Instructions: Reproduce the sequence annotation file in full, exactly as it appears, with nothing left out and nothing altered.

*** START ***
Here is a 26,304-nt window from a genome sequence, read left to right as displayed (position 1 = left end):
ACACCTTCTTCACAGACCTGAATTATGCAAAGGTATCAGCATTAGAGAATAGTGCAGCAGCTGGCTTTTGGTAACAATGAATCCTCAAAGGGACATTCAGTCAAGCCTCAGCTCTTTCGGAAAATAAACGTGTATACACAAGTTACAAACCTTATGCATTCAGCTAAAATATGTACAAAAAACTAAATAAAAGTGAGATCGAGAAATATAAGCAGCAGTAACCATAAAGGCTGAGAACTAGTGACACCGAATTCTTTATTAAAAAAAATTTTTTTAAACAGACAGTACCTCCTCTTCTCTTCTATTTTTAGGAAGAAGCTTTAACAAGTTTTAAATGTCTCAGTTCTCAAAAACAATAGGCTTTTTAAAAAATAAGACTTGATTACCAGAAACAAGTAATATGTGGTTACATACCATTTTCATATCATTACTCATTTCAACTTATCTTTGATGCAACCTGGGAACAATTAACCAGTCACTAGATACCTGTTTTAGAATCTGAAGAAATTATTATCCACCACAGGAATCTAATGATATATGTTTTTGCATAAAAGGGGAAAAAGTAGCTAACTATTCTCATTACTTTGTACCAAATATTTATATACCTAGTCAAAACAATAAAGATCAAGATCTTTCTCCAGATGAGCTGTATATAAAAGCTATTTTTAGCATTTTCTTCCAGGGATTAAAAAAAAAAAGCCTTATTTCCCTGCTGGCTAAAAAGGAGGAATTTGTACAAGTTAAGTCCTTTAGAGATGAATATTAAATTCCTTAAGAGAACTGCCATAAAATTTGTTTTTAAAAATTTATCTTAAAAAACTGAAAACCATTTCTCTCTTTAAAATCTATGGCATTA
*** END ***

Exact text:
Here is a 26,304-nt window from a genome sequence, read left to right as displayed (position 1 = left end):
ACACCTTCTTCACAGACCTGAATTATGCAAAGGTATCAGCATTAGAGAATAGTGCAGCAGCTGGCTTTTGGTAACAATGAATCCTCAAAGGGACATTCAGTCAAGCCTCAGCTCTTTCGGAAAATAAACGTGTATACACAAGTTACAAACCTTATGCATTCAGCTAAAATATGTACAAAAAACTAAATAAAAGTGAGATCGAGAAATATAAGCAGCAGTAACCATAAAGGCTGAGAACTAGTGACACCGAATTCTTTATTAAAAAAAATTTTTTTAAACAGACAGTACCTCCTCTTCTCTTCTATTTTTAGGAAGAAGCTTTAACAAGTTTTAAATGTCTCAGTTCTCAAAAACAATAGGCTTTTTAAAAAATAAGACTTGATTACCAGAAACAAGTAATATGTGGTTACATACCATTTTCATATCATTACTCATTTCAACTTATCTTTGATGCAACCTGGGAACAATTAACCAGTCACTAGATACCTGTTTTAGAATCTGAAGAAATTATTATCCACCACAGGAATCTAATGATATATGTTTTTGCATAAAAGGGGAAAAAGTAGCTAACTATTCTCATTACTTTGTACCAAATATTTATATACCTAGTCAAAACAATAAAGATCAAGATCTTTCTCCAGATGAGCTGTATATAAAAGCTATTTTTAGCATTTTCTTCCAGGGATTAAAAAAAAAAAGCCTTATTTCCCTGCTGGCTAAAAAGGAGGAATTTGTACAAGTTAAGTCCTTTAGAGATGAATATTAAATTCCTTAAGAGAACTGCCATAAAATTTGTTTTTAAAAATTTATCTTAAAAAACTGAAAACCATTTCTCTCTTTAAAATCTATGGCATTA